canyon_wren 5 years, 5 months ago

Interesting info, Kash! It DOES sound like your contact with Dr. Wes was a big waste of time. Hope things are going better for you now with your boy.

hail2oldku 5 years, 5 months ago

I've heard other similar stories Kash. I don't think you're alone in those personal experiences. Maybe that's the itch that STRS is trying to scratch as well.

jonas_opines 5 years, 5 months ago

Finding a good therapist for you is a lot like trying to find a partner in any other walk of life. It generally takes more than just a single one to find the right fit, and sometimes the right fit is to abandon the idea of therapy altogether. It's just a simple fact that what one promotes as positive steps or a correct path will occasionally rub up against another's own personal views or personal ethical code. If they do with you, you find someone else. If they all do, you might forget therapy, or perhaps you might question your own personal views or personal ethical code.

Kirk Larson 5 years, 5 months ago

You might be a conservative if...

...you think if your kids can't get condoms, they won't have sex.

9070811 5 years, 5 months ago

Well, the idea of telling your offspring of what you want them to do and the way you want them to live isn't exactly the proper way to go about it. You'd have to have a super great relationship all throughout childhood to have your advice to be acted upon. Discuss with them what they want in life and give them resources to be educated about sex and it's outcomes. Tell them your story, you don't have to tell them your intimate details; but as a parent, your feelings matter. There is a way to discuss without being preachy. If your family is religious, explain the how sex is a act that brings one closer God. As sex is the form of making a life, which God is the ultimate creator and father.

Everyone needs to keep in mind that comprehensive sexual education saves lives. Denying someone comprehensive education is denying them the facts of life, literally.

KansasPerson 5 years, 5 months ago

Romans, I am pretty shocked at your comment. No matter what your thoughts on the matter, you should keep them in your head, or pass them on to the people in your own life. As a parent, I must tell you -- if I had a seven-year-old girl and a total stranger in the mall said ANYTHING to her about sex, said stranger would be taking a trip down the escalator via a smack upside the head from me.

puddleglum 5 years, 5 months ago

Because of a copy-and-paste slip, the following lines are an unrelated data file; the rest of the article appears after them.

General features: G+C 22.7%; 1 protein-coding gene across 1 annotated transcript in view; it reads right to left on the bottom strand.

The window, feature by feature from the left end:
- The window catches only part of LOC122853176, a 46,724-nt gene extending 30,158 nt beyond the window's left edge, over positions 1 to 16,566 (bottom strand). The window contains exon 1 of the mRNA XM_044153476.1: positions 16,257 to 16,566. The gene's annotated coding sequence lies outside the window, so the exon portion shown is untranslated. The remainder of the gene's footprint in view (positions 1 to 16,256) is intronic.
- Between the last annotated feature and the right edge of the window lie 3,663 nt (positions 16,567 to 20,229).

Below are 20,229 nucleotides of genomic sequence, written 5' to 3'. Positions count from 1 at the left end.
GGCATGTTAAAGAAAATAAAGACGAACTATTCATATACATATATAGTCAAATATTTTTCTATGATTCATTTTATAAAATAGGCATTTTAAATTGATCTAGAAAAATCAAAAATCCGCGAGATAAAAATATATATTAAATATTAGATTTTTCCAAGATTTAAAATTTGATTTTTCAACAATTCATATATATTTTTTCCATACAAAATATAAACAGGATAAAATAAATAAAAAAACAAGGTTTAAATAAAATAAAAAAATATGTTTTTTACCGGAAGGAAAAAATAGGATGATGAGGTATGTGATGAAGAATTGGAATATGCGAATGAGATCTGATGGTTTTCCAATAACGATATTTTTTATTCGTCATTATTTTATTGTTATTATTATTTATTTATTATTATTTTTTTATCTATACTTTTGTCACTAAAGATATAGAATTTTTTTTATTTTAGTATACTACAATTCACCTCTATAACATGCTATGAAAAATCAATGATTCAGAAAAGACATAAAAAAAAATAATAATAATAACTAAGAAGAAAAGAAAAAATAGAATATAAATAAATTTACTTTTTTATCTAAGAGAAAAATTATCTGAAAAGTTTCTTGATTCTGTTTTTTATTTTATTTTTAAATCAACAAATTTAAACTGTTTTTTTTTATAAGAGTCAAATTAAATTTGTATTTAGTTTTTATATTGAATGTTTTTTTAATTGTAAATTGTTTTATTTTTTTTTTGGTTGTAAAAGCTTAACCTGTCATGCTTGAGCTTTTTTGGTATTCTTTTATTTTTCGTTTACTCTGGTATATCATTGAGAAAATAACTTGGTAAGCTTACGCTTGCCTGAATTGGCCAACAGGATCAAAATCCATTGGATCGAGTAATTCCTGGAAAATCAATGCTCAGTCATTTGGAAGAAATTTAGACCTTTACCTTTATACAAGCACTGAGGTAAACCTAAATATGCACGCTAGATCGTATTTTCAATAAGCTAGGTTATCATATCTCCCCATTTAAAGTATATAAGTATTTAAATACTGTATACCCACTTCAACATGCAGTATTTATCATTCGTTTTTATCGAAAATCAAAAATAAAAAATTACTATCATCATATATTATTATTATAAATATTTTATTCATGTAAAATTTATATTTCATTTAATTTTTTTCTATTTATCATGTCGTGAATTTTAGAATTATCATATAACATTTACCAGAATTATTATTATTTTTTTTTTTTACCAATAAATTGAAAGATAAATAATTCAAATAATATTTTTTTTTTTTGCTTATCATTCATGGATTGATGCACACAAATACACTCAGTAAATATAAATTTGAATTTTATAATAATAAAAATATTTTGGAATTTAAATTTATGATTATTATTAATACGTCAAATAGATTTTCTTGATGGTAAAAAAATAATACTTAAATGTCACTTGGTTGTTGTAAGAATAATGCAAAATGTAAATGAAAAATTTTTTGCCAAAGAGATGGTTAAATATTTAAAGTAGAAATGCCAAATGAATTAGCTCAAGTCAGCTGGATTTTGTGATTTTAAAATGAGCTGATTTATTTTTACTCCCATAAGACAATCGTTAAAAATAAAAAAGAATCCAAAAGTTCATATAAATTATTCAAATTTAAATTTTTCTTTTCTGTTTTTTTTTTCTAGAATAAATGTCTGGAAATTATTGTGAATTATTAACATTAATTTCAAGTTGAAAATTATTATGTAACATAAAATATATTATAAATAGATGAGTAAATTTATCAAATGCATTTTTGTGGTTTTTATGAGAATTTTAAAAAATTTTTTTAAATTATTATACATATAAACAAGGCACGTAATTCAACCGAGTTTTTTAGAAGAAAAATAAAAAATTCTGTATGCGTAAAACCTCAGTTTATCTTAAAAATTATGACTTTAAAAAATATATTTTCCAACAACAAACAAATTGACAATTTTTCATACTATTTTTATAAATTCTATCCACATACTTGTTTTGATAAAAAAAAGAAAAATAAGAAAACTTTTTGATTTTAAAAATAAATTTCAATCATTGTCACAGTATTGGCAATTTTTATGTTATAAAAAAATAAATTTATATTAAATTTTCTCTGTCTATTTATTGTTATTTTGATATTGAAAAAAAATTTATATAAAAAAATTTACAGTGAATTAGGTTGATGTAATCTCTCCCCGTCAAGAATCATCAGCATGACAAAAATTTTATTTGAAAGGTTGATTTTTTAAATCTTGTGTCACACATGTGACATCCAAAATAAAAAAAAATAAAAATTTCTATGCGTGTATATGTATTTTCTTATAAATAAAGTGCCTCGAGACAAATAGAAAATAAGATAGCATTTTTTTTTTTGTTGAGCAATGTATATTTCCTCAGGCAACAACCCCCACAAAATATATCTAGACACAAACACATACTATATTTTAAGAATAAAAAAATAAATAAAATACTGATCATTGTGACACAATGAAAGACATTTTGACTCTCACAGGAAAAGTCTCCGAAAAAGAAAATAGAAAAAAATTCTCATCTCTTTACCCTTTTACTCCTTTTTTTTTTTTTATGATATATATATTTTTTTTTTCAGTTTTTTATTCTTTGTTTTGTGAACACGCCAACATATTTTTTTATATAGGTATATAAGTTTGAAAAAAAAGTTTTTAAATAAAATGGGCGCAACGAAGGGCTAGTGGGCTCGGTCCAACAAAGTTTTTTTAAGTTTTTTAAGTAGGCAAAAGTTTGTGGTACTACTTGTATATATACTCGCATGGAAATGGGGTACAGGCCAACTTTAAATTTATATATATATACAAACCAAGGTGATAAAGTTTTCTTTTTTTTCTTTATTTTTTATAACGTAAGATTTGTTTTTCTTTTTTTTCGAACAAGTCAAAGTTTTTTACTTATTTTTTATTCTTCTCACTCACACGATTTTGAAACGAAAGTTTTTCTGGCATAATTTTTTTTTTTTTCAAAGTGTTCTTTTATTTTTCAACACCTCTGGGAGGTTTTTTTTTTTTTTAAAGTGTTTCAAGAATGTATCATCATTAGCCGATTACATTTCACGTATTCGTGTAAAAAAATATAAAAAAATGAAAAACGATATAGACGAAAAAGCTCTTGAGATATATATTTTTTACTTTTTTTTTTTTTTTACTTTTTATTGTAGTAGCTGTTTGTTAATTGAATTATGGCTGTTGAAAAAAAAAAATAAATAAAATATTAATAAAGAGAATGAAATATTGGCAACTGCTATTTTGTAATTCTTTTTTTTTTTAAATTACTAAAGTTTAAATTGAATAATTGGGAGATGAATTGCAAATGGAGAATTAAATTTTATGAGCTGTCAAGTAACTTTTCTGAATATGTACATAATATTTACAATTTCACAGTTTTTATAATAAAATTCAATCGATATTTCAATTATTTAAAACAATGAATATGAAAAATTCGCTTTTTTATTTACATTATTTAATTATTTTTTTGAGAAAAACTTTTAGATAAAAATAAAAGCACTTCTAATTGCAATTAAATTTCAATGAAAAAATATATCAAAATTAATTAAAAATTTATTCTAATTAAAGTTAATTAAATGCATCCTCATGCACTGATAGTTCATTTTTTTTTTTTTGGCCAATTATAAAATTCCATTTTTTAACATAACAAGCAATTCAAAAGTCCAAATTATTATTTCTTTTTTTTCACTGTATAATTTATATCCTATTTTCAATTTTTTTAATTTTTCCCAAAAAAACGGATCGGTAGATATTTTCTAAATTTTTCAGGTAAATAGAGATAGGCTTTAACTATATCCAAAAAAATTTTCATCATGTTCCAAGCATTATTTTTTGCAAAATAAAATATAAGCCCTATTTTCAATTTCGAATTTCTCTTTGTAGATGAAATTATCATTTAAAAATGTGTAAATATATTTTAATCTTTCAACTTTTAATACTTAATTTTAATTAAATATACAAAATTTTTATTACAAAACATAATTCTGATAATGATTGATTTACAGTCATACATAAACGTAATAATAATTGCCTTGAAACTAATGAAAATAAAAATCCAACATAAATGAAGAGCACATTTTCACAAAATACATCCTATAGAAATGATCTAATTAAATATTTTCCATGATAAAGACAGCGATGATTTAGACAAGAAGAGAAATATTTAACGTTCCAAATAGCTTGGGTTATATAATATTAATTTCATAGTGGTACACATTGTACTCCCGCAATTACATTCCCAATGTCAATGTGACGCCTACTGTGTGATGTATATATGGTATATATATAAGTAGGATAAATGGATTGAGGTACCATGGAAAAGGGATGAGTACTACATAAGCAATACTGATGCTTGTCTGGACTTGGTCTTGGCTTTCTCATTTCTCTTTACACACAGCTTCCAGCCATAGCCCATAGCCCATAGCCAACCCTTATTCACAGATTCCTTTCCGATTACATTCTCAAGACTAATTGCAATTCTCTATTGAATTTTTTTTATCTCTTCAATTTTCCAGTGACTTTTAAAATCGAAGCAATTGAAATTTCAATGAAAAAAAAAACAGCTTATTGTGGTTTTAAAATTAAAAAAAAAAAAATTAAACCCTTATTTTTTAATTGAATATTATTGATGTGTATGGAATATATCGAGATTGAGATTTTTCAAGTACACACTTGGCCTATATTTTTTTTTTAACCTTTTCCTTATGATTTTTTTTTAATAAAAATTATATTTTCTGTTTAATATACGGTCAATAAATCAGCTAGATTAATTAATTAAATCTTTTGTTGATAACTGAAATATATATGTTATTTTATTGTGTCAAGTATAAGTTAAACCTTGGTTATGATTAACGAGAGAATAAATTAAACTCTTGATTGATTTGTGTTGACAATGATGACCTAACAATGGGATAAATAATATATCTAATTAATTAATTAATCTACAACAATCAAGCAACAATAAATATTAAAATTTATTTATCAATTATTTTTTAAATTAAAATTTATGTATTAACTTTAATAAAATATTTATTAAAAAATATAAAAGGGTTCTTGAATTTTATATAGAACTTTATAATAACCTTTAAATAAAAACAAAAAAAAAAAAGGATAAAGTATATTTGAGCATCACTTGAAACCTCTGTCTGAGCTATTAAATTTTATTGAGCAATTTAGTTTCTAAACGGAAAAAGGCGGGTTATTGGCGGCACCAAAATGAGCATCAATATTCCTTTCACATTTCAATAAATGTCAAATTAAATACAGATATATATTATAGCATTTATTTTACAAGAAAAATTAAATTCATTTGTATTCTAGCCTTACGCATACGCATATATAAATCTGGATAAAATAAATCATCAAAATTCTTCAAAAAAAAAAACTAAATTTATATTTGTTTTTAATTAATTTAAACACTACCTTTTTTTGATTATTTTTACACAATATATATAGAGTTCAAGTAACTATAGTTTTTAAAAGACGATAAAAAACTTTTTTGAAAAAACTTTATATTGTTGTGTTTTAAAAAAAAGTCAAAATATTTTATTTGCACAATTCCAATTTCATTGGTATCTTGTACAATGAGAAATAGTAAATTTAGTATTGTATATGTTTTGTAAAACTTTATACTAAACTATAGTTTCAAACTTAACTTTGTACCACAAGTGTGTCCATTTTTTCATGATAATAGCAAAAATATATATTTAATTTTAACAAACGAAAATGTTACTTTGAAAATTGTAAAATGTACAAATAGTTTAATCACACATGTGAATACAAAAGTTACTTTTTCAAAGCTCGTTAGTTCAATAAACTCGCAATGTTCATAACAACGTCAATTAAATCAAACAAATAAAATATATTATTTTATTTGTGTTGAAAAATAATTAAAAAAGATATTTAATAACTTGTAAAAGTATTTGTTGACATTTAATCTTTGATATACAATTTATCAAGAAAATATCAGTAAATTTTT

another reason I am glad I don't have a teenage daughter.

9070811 5 years, 5 months ago

puddleglum, a teenage son can/will/may engage in sexual activity too.

denak 5 years, 5 months ago

canyon_wren,

I don't necessarily disagree with you. I think children need to hear from their parent(s) that they are unique and special. I think if they heard if from their parents enough, some would go looking for validation in other places.

I also agree that sex is too fantastic to be treated cheaply. Unfortunately, in our society, our children are bombarded with sexual imagery constantly and usually the message they are getting is negative and unrealistic. So, I think it is crucial for parents to try to fight that as much as possible.

I don't think telling your child to wait is unreasonable but I do think it is unreasonable and irresponsible for parents to not teach their children what they need in order to grow up healthy and whole. So, yes by all means teach abstinence. More importantly teach your values. But I also think that a parent's responsibility is to prepare his or her child for the real world because like it or not, statistically, your daughter probably wasn't a virgin at 27 (not picking on her) and my son,probably will not be a virgin at 27. (not something I want to think about) and most kids won't wait for marriage, so it is imperative to teach children what they need to know in an age appropriate way from the time they are young children until they leave for college.

Dena

denak 5 years, 5 months ago

".... I think if they heard if from their parents enough, some would go looking for validation in other places...."

oops, this is why I should proof-read. It should read, "some would not go looking for validation in other places..."

newbee2 5 years, 5 months ago

Let people (teens and adults) make informed, educated decisions. There should be no finger pointing in this process, like "teaching abstinence is bad" or "teaching sex education is bad"....education is the key, education early (some girls go through puberty at a scary early age these days) and education frequently (more than one talk is called for here). If parents are unwilling to do it (you are either lazy bums or cowards), then society has to! I, for one, am sick of paying for immature people's mistakes (and I am not just talking about teens, either).